The proper way to bail out a Euro member would be to amend the Treaty to allow a formal system of loans and grants to Euro members who get into trouble. The Treaty could provide for suitable controls over the member state’s conduct in return for seeking and being granted aid. I would favour that approach, as I think the Euro area needs a better system of transfers.
As a non Euro member it would give the UK a good opportunity to bow out of more of the needless EU government that we do not want, and would give us the opportunity to have a refererendum on the Treaty as modified. Clearly the UK should not be party to the bails outs or the rules imposed on Euro members. The EU would doubtless need to give us substantial powers back to make a new Treaty palatable to the UK public.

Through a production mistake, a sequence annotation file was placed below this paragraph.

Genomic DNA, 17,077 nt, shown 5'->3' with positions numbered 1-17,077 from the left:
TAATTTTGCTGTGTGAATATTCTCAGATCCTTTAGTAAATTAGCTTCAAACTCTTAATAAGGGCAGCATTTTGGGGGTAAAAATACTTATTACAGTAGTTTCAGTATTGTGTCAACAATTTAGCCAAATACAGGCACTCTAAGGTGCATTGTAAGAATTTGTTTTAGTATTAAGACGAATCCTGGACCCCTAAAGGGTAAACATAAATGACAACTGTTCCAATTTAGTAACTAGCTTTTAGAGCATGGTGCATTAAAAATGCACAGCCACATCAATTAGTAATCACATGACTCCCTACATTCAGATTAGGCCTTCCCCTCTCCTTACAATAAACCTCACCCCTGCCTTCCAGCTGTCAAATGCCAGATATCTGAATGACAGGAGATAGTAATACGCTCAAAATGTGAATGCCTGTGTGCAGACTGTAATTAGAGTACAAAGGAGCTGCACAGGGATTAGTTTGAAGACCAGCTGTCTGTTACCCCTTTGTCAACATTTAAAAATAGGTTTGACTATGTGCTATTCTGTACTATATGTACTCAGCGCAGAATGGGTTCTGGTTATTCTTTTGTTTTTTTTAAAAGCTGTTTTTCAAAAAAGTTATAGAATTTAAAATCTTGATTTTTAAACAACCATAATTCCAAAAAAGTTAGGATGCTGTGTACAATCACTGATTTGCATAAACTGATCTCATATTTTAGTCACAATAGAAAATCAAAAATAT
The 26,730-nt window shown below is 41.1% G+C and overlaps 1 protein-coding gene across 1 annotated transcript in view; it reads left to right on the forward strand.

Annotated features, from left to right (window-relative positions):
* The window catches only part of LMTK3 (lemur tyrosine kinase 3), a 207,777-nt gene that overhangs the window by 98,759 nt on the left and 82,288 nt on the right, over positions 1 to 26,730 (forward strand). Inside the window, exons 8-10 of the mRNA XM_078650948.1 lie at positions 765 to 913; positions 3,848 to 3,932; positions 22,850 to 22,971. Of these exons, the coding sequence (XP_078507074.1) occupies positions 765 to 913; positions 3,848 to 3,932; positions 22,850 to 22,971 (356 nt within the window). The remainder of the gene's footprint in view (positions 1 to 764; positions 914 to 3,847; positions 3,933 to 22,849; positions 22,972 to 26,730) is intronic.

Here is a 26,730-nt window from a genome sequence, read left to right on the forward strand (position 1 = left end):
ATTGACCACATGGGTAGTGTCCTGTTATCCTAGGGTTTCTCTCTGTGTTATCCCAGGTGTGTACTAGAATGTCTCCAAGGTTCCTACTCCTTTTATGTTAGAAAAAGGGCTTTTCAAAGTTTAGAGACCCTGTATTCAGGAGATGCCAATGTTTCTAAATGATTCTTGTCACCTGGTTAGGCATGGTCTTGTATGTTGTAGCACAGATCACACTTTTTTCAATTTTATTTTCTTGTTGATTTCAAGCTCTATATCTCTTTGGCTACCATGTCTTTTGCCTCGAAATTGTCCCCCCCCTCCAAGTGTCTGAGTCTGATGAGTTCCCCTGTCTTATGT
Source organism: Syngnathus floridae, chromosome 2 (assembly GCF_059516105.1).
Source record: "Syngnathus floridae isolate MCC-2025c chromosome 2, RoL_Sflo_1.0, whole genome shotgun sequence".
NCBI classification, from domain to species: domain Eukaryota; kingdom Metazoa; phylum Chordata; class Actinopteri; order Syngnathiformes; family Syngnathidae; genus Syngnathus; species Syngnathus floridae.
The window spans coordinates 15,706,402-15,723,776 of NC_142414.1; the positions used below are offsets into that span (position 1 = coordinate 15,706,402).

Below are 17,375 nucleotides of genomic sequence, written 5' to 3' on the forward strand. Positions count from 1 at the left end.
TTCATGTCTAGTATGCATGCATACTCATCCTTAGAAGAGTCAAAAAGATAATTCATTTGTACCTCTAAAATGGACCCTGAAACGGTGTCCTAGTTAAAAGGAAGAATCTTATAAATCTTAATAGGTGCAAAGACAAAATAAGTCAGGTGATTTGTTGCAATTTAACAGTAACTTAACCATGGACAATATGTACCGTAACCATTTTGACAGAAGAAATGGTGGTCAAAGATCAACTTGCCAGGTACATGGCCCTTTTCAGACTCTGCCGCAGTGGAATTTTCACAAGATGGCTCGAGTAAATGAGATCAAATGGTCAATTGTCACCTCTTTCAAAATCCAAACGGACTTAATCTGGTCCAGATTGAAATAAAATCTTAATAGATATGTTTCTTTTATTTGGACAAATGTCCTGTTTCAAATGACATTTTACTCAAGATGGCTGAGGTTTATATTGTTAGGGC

A single currency scheme either needs a single government which can make the calls on how much to borrow, how much to print, and how much to spend, or it needs a set of rules over how much each of the individual memebrs can spend, borrow and print. If I were a German taxpayer I would not wish to bail out Greece. I would not be satisfied they have done enough to cut their spending. I would be worried in case Portugal, Spain and others were in the queue for my support as well.
Why do these governments whinge and whine so much about the need to reduce their costs? Business accepts that in recessionary times you may need to cut costs by 10% or 20% to survive. You just get on and do it. You don’t do it by threatening your customers with a worse service, or by cutting back your front line service or best product offerings. You do it by working smarter and cheaper.
These EU governments – and the UK – have failed to make themselves efficient and to discipline their costs for years. That should make it easy to cut the costs of doing what they need to do. They should be told to get on with it, instead of seeking new ways to milk the taxpayer. Borrowing more is just delayed tax.